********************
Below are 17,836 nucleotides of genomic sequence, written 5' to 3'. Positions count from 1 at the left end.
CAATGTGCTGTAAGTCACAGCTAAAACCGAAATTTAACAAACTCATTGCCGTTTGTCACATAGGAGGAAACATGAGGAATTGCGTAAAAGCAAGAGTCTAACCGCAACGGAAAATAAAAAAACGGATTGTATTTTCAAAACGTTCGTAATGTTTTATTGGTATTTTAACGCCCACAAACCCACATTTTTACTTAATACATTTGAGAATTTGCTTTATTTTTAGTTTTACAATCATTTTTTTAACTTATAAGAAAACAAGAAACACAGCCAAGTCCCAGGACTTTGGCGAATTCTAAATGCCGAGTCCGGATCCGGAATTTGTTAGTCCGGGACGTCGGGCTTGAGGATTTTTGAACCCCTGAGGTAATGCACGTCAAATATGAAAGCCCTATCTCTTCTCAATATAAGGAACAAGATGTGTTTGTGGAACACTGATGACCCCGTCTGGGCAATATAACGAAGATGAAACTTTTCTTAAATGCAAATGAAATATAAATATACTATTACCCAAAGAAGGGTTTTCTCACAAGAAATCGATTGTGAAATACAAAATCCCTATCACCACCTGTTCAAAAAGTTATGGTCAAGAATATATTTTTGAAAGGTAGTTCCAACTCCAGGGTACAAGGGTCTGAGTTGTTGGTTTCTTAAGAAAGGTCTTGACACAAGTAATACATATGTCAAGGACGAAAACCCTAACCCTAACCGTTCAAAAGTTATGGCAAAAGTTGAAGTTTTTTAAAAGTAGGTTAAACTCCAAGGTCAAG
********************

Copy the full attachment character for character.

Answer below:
Below are 17,836 nucleotides of genomic sequence, written 5' to 3'. Positions count from 1 at the left end.
CAATGTGCTGTAAGTCACAGCTAAAACCGAAATTTAACAAACTCATTGCCGTTTGTCACATAGGAGGAAACATGAGGAATTGCGTAAAAGCAAGAGTCTAACCGCAACGGAAAATAAAAAAACGGATTGTATTTTCAAAACGTTCGTAATGTTTTATTGGTATTTTAACGCCCACAAACCCACATTTTTACTTAATACATTTGAGAATTTGCTTTATTTTTAGTTTTACAATCATTTTTTTAACTTATAAGAAAACAAGAAACACAGCCAAGTCCCAGGACTTTGGCGAATTCTAAATGCCGAGTCCGGATCCGGAATTTGTTAGTCCGGGACGTCGGGCTTGAGGATTTTTGAACCCCTGAGGTAATGCACGTCAAATATGAAAGCCCTATCTCTTCTCAATATAAGGAACAAGATGTGTTTGTGGAACACTGATGACCCCGTCTGGGCAATATAACGAAGATGAAACTTTTCTTAAATGCAAATGAAATATAAATATACTATTACCCAAAGAAGGGTTTTCTCACAAGAAATCGATTGTGAAATACAAAATCCCTATCACCACCTGTTCAAAAAGTTATGGTCAAGAATATATTTTTGAAAGGTAGTTCCAACTCCAGGGTACAAGGGTCTGAGTTGTTGGTTTCTTAAGAAAGGTCTTGACACAAGTAATACATATGTCAAGGACGAAAACCCTAACCCTAACCGTTCAAAAGTTATGGCAAAAGTTGAAGTTTTTTAAAAGTAGGTTAAACTCCAAGGTCAAG